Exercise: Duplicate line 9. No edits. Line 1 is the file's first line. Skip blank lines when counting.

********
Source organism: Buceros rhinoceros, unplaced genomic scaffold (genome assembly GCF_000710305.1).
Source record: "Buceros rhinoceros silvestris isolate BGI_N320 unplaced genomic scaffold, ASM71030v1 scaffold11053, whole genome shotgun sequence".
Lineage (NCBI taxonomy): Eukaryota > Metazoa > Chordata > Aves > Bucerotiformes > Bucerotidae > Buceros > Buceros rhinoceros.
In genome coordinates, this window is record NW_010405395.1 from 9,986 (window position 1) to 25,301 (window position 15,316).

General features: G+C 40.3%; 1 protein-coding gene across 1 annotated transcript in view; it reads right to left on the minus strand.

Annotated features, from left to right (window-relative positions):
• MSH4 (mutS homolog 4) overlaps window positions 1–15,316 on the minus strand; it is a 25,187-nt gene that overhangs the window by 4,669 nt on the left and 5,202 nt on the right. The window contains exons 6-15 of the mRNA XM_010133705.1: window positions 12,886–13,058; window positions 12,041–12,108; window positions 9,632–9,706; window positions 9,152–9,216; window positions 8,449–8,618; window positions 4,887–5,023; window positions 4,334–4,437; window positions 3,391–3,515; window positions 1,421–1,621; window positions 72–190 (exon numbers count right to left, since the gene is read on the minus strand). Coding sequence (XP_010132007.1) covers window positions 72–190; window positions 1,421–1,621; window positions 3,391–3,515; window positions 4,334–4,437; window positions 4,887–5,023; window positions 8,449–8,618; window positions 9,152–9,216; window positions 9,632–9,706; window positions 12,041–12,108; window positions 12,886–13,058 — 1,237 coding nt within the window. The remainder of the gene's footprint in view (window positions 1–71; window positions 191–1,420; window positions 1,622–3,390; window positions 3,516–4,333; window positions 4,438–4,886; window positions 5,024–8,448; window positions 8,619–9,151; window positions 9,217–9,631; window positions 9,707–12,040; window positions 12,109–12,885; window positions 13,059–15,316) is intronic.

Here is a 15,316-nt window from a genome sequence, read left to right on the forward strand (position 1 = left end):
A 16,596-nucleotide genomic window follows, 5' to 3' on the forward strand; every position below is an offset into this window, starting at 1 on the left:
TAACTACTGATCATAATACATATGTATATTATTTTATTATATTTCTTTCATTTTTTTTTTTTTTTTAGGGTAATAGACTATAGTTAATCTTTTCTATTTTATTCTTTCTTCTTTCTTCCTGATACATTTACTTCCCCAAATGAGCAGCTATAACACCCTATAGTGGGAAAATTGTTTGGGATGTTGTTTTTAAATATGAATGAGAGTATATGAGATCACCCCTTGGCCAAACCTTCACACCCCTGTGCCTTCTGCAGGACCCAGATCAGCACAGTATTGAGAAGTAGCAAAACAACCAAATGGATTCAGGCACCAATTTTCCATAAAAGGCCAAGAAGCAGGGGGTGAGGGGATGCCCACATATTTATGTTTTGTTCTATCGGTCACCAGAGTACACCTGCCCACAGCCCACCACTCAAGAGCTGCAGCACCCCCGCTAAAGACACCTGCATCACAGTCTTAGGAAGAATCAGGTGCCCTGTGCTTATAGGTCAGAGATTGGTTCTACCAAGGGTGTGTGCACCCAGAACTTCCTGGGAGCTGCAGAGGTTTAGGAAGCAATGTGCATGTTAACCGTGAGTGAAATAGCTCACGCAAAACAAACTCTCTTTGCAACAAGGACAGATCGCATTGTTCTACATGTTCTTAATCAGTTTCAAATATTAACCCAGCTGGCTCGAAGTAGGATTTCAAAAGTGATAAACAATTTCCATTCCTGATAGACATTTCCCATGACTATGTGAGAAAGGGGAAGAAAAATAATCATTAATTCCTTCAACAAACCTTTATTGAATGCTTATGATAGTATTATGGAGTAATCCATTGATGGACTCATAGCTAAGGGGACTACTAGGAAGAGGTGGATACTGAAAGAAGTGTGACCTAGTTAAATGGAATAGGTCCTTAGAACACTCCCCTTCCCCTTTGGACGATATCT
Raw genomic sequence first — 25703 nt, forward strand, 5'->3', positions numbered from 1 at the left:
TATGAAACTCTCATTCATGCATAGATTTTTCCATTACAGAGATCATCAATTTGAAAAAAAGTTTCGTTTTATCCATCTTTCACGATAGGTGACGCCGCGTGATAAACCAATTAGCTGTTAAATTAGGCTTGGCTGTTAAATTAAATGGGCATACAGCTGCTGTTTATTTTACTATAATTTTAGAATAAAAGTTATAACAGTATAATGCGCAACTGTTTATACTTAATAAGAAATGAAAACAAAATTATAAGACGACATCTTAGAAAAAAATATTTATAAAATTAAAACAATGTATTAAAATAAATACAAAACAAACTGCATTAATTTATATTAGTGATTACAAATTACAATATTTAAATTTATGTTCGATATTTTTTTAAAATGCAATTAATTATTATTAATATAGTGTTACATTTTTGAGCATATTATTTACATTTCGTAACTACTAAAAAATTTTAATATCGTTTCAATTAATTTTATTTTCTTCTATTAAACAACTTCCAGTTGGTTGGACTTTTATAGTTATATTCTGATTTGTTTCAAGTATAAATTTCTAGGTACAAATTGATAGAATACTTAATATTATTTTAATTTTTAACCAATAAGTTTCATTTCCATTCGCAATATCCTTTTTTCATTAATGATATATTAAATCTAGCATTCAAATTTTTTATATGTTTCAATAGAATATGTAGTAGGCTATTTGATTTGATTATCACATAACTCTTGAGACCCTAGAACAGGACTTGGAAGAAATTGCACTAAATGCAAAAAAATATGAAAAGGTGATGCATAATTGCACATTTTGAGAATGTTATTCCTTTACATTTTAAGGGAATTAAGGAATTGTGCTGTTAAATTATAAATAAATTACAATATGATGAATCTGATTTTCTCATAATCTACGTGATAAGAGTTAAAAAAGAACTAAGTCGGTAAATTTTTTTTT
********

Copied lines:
A 16,596-nucleotide genomic window follows, 5' to 3' on the forward strand; every position below is an offset into this window, starting at 1 on the left: